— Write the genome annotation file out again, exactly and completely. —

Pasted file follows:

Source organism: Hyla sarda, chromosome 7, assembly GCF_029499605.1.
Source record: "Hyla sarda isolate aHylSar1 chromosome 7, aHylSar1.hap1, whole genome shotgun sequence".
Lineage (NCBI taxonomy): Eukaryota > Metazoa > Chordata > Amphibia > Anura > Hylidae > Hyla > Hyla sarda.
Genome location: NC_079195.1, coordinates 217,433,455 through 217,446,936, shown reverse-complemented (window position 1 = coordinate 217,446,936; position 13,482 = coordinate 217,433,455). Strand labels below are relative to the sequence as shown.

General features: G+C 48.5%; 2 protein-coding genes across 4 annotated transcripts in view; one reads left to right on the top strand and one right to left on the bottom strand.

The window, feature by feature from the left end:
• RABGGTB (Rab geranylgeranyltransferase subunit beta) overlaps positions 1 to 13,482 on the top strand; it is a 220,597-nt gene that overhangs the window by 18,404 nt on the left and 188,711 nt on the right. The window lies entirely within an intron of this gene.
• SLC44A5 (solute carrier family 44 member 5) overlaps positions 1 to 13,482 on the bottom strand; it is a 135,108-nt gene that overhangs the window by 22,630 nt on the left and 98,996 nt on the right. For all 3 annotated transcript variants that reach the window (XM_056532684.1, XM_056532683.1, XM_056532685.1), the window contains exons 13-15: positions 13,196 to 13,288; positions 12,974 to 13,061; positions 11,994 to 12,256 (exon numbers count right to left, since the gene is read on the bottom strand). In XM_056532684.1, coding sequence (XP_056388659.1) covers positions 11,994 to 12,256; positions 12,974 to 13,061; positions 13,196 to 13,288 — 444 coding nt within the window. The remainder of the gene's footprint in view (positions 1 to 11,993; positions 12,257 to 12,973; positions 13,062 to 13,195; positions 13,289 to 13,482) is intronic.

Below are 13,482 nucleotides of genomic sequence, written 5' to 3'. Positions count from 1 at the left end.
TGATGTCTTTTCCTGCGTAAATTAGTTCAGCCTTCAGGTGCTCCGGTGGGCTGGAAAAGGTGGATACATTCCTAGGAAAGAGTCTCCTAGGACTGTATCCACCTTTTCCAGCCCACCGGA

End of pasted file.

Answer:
Source organism: Hyla sarda, chromosome 7, assembly GCF_029499605.1.
Source record: "Hyla sarda isolate aHylSar1 chromosome 7, aHylSar1.hap1, whole genome shotgun sequence".
Lineage (NCBI taxonomy): Eukaryota > Metazoa > Chordata > Amphibia > Anura > Hylidae > Hyla > Hyla sarda.
Genome location: NC_079195.1, coordinates 217,433,455 through 217,446,936, shown reverse-complemented (window position 1 = coordinate 217,446,936; position 13,482 = coordinate 217,433,455). Strand labels below are relative to the sequence as shown.

General features: G+C 48.5%; 2 protein-coding genes across 4 annotated transcripts in view; one reads left to right on the top strand and one right to left on the bottom strand.

The window, feature by feature from the left end:
• RABGGTB (Rab geranylgeranyltransferase subunit beta) overlaps positions 1 to 13,482 on the top strand; it is a 220,597-nt gene that overhangs the window by 18,404 nt on the left and 188,711 nt on the right. The window lies entirely within an intron of this gene.
• SLC44A5 (solute carrier family 44 member 5) overlaps positions 1 to 13,482 on the bottom strand; it is a 135,108-nt gene that overhangs the window by 22,630 nt on the left and 98,996 nt on the right. For all 3 annotated transcript variants that reach the window (XM_056532684.1, XM_056532683.1, XM_056532685.1), the window contains exons 13-15: positions 13,196 to 13,288; positions 12,974 to 13,061; positions 11,994 to 12,256 (exon numbers count right to left, since the gene is read on the bottom strand). In XM_056532684.1, coding sequence (XP_056388659.1) covers positions 11,994 to 12,256; positions 12,974 to 13,061; positions 13,196 to 13,288 — 444 coding nt within the window. The remainder of the gene's footprint in view (positions 1 to 11,993; positions 12,257 to 12,973; positions 13,062 to 13,195; positions 13,289 to 13,482) is intronic.

Below are 13,482 nucleotides of genomic sequence, written 5' to 3'. Positions count from 1 at the left end.
TGATGTCTTTTCCTGCGTAAATTAGTTCAGCCTTCAGGTGCTCCGGTGGGCTGGAAAAGGTGGATACATTCCTAGGAAAGAGTCTCCTAGGACTGTATCCACCTTTTCCAGCCCACCGGA